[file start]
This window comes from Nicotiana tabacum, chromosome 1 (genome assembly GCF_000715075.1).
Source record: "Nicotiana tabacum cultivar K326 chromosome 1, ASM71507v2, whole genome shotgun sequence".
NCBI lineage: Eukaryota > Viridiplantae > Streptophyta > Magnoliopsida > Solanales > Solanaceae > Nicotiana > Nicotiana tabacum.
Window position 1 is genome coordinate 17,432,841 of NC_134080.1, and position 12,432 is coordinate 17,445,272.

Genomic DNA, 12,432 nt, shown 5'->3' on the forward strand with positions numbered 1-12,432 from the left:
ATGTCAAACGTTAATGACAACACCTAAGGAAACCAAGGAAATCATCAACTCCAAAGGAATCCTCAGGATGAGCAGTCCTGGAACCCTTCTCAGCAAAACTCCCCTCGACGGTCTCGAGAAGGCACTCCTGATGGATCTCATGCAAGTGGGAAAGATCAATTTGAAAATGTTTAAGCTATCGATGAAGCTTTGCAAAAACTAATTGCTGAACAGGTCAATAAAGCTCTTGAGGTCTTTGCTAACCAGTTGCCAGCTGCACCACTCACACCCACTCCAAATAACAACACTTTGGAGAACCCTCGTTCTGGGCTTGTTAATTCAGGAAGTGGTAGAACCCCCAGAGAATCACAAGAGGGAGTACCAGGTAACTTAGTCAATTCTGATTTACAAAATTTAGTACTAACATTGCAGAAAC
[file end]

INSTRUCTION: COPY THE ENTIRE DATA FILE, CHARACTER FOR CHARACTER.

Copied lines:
This window comes from Nicotiana tabacum, chromosome 1 (genome assembly GCF_000715075.1).
Source record: "Nicotiana tabacum cultivar K326 chromosome 1, ASM71507v2, whole genome shotgun sequence".
NCBI lineage: Eukaryota > Viridiplantae > Streptophyta > Magnoliopsida > Solanales > Solanaceae > Nicotiana > Nicotiana tabacum.
Window position 1 is genome coordinate 17,432,841 of NC_134080.1, and position 12,432 is coordinate 17,445,272.

Genomic DNA, 12,432 nt, shown 5'->3' on the forward strand with positions numbered 1-12,432 from the left:
ATGTCAAACGTTAATGACAACACCTAAGGAAACCAAGGAAATCATCAACTCCAAAGGAATCCTCAGGATGAGCAGTCCTGGAACCCTTCTCAGCAAAACTCCCCTCGACGGTCTCGAGAAGGCACTCCTGATGGATCTCATGCAAGTGGGAAAGATCAATTTGAAAATGTTTAAGCTATCGATGAAGCTTTGCAAAAACTAATTGCTGAACAGGTCAATAAAGCTCTTGAGGTCTTTGCTAACCAGTTGCCAGCTGCACCACTCACACCCACTCCAAATAACAACACTTTGGAGAACCCTCGTTCTGGGCTTGTTAATTCAGGAAGTGGTAGAACCCCCAGAGAATCACAAGAGGGAGTACCAGGTAACTTAGTCAATTCTGATTTACAAAATTTAGTACTAACATTGCAGAAAC